Two main policy objectives in the field of the teaching and learning foreign languages are lowering the age at which children are taught a new language and helping young people learn two languages in addition to that of schooling. How would you evaluate the developments made by European education systems in this respect?
The Eurydice network has been collecting data in these areas for many years.
With respect to the early teaching of foreign languages, we observe a clear trend in Europe towards the teaching of the first foreign language at an early age. In 2002/2003, in most education systems, students started learning foreign languages at the age of 9 or later, while in only a third of them was the starting age earlier (between 6 and 8 years old in most cases). In contrast, in 2021/2022, in most education systems, students started learning a foreign language between 6- and 8-years old; in less than a fifth of education systems was foreign language learning starting at the age of 9 years or later.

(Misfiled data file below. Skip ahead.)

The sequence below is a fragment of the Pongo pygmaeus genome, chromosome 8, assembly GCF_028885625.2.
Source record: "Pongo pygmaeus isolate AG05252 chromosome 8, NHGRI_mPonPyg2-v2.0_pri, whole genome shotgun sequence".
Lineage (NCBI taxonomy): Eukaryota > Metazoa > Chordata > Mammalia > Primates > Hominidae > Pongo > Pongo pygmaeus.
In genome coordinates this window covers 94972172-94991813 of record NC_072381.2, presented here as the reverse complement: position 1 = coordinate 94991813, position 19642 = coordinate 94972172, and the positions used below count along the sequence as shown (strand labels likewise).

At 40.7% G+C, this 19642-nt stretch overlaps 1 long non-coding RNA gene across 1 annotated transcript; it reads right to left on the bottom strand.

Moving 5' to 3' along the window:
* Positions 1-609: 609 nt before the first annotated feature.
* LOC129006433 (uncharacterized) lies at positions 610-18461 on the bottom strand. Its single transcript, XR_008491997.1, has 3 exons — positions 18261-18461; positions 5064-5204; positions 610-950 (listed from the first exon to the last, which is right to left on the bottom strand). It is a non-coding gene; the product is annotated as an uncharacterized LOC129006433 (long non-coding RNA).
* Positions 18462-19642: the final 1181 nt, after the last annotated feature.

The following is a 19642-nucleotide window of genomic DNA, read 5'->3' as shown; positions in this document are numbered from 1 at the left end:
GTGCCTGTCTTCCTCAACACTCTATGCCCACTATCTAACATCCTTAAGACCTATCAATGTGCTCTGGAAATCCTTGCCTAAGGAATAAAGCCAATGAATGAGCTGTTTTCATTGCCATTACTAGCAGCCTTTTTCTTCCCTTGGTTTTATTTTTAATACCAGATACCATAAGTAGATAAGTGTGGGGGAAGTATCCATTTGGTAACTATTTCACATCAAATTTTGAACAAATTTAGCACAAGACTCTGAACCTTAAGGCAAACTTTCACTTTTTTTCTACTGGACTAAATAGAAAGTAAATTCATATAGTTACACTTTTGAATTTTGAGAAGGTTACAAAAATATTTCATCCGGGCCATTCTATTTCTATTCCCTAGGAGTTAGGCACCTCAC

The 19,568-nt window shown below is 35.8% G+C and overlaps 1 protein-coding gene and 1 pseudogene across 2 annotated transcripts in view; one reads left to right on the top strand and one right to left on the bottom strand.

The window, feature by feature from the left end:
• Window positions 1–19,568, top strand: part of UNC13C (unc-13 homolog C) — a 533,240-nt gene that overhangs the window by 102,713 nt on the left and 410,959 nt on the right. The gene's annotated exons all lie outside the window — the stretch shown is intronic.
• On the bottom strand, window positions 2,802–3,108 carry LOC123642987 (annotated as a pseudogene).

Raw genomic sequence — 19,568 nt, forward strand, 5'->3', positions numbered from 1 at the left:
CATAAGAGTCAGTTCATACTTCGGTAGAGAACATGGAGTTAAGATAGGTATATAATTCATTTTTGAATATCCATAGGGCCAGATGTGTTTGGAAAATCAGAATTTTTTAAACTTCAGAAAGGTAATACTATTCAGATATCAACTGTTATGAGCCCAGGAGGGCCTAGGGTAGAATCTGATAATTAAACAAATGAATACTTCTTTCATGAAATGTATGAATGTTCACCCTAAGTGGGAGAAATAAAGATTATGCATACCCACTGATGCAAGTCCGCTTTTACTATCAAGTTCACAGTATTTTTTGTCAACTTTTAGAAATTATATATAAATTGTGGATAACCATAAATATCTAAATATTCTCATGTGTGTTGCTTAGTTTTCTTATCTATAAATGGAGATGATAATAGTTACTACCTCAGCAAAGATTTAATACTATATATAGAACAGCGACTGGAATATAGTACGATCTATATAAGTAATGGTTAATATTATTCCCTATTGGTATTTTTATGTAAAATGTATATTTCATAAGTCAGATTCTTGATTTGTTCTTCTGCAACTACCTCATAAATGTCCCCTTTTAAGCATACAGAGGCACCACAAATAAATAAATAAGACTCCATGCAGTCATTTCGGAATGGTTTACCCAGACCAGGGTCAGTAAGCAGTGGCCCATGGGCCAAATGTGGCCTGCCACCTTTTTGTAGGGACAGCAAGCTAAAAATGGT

With respect to the learning of two foreign languages, the picture is clearly more disappointing. Available Eurostat statistics show that in 2020, at EU level, 59.2% of students in lower secondary education were learning two or more foreign languages. This statistic has not changed much as in 2013, it was 58.4%.
Which (groups of) students do you think are being left with a disadvantage when it comes to both mobility and language teaching?
With the general improvement of foreign language teaching in European countries, not speaking foreign languages is less and less an obstacle to learning mobility. Nevertheless, in the Eurostudent survey, a higher proportion of students from a lower socio-economic background (with parents not having tertiary qualifications) mention the lack of sufficient language skills as an obstacle to learning mobility than their peers with more highly educated parents. Thus students who are already at a disadvantage may also have more difficulties in acquiring the necessary language skills to go abroad.